Plant of the Week– December 20, 2018: Christmas Cacti

If you visit the tropical jungles of South America, and if you look up high above your head, you’re likely to see Christmas cacti in riotous bloom. It’s their summertime, and they’re celebrating by flowering.

Terry P. posted this photo of a stunning Christmas cactus on my Facebook page a couple of years ago. You can see how the plant grows suspended in air.

But in a jungle? And up in trees? Cacti? Really?

While most members of the cactus family are terrestrial growers, Christmas cacti are epiphytes. That refers to the fact that they grow suspended from tree trunks and hanging from rocks. Pieces of stems and seeds fall into leaf axils of their support trees and cracks in the rocks. The tiny plant parts develop roots, and stem growth begins. But even though it may rain 100 inches per year, these plants still have highly evolved ways of surviving without soil and during the dry seasons.

Grouping of Christmas cacti came into bloom about the same time and displayed the diversity in their flower colors.

If you want to grow them at home…
A college prof once told me that he would teach me, not “how to grow plants,” but instead “how plants grow in their native homes” so I could recreate that in my own growing environment. That’s what we have to do when we try to grow Christmas cacti at home.

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We must simulate those jungle conditions as closely as we can. Christmas cacti require highly organic, well-draining soils. Coarse-textured forms of organic matter such as sphagnum peat and finely ground pine bark mulch work well. What you don’t want is our heavy, sticky native soil or dense commercial potting soils.

Bright light is important, but not direct sunlight during the summer. Again, think of their native habitats. They grow within rainforest canopies. A sunny window indoors is good. That translates to bright shade outside.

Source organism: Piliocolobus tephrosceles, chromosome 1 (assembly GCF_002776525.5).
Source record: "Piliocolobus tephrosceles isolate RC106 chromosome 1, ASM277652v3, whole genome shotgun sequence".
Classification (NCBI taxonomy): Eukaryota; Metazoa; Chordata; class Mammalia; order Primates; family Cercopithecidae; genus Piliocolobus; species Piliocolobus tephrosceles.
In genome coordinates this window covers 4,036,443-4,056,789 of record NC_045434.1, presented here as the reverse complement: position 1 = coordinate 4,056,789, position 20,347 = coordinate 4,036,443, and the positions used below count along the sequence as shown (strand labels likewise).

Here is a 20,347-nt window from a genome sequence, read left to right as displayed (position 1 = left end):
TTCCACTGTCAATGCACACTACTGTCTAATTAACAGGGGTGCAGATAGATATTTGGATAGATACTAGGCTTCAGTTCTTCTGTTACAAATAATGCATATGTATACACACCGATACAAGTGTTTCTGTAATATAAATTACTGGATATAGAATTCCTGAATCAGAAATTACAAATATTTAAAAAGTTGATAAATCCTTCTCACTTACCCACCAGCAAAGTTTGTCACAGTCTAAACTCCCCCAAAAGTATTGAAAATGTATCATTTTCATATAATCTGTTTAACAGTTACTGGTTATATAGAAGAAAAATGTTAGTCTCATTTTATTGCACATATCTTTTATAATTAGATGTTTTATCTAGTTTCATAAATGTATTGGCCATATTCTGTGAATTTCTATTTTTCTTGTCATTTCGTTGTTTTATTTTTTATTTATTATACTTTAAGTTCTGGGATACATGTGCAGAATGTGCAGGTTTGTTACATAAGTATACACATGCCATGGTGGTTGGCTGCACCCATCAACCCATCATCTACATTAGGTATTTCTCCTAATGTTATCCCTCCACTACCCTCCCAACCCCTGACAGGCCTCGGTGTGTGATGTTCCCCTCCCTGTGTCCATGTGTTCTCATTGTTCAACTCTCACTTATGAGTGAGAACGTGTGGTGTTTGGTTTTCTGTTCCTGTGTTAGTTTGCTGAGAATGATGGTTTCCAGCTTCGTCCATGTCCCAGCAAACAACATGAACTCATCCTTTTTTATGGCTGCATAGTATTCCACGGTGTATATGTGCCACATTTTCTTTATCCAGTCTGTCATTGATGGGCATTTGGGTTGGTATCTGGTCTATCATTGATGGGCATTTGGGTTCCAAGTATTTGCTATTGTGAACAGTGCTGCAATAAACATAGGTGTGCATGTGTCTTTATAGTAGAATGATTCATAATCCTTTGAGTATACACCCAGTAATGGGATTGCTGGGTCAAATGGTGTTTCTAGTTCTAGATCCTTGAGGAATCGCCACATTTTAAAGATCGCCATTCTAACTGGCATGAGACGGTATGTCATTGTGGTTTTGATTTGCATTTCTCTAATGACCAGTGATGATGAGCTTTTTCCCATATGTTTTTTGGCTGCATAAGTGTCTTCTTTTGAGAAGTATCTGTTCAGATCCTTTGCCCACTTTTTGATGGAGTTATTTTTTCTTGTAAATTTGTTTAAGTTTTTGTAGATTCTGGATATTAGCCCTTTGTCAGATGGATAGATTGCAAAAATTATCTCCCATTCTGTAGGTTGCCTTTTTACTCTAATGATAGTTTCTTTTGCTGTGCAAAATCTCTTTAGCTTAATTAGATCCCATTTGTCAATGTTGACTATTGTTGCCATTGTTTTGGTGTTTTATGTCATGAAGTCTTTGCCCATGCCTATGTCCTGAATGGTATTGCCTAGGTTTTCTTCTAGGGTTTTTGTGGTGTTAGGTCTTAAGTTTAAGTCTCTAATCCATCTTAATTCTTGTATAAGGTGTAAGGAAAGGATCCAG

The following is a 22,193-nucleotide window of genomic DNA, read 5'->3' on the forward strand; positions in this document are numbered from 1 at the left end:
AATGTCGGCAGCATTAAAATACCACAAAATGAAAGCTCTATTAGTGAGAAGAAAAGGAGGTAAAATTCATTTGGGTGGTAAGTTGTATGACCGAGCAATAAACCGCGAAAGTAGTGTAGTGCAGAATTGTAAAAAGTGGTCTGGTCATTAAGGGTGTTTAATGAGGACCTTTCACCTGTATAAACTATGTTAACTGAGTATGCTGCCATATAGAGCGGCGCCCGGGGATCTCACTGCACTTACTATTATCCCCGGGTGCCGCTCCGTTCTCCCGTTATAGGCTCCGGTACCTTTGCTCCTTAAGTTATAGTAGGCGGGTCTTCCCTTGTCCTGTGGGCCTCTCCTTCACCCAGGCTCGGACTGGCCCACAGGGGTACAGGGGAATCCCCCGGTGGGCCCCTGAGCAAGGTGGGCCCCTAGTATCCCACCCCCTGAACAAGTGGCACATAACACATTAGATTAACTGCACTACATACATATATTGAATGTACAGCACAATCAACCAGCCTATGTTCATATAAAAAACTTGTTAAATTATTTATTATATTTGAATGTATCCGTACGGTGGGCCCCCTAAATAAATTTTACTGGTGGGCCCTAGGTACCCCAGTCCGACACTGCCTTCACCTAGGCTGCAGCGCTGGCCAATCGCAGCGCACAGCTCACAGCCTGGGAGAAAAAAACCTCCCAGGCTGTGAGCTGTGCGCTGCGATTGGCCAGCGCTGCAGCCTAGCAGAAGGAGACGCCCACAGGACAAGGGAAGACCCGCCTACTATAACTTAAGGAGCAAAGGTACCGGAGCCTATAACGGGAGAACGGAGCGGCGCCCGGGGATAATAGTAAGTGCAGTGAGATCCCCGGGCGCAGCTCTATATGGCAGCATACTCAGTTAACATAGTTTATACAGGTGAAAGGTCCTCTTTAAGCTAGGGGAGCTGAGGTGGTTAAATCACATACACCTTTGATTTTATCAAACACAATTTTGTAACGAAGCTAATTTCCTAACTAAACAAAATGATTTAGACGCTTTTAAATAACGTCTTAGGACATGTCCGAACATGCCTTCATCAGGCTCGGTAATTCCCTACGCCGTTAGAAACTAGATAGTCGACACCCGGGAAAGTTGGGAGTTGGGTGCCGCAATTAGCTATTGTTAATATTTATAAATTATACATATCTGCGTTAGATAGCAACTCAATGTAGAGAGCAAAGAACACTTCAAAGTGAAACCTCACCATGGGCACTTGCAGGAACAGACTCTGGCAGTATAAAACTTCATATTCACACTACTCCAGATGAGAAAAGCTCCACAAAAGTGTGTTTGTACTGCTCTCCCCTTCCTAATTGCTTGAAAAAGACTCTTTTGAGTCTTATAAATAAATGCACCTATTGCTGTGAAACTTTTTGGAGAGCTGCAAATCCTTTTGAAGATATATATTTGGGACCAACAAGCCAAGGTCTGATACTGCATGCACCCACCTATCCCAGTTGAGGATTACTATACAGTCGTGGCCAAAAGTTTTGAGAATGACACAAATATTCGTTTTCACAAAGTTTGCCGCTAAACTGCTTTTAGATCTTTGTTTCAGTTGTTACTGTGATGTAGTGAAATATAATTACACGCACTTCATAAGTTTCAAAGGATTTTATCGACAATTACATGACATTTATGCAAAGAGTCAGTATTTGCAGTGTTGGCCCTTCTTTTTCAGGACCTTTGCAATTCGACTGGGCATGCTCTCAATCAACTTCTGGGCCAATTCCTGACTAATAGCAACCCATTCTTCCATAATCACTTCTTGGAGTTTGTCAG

Christmas cactus flowers are incredibly showy, whether viewed close-up or from a distance.

A trick you may not know about…
Christmas cacti are photoperiodic. That means that they measure the length of the dark period. The plant hormone that initiates flower bud formation is destroyed by light, so if Christmas cacti are exposed to bright light at night it will delay their blooming.

As with poinsettias, you’ll want to give them 14 hours of total and uninterrupted darkness each night beginning in early October. That will bring them into bloom by early December. But read that again carefully – darkness at night. They’ll still need their normal bright light during the daytime.

In fairness, it should be noted that Christmas cacti are not nearly as sensitive to brief interruptions of light in the night as poinsettias are, but you still need to give them the darkness at night as much as you can.

Starting more plants…
Want to start more Christmas cacti plants? Each stem segment (those are stems, not leaves) is capable of forming roots.

After the plant finishes blooming, carefully trim off pieces of stem with two or three segments.

Lay them on a pot filled with the recommended planting mix.

Keep the mix moist, and the segments will begin to form roots within just a few weeks.

Once the roots are 1/2-inch long you can pot the cuttings up into the same planting mix, two or three cuttings per 4-inch pot.

And one of the coolest things about Christmas cacti is that they become family heirlooms that can be propagated and shared with all the family members that would like to have “plants Grandma grew decades ago!”

Posted by Neil Sperry
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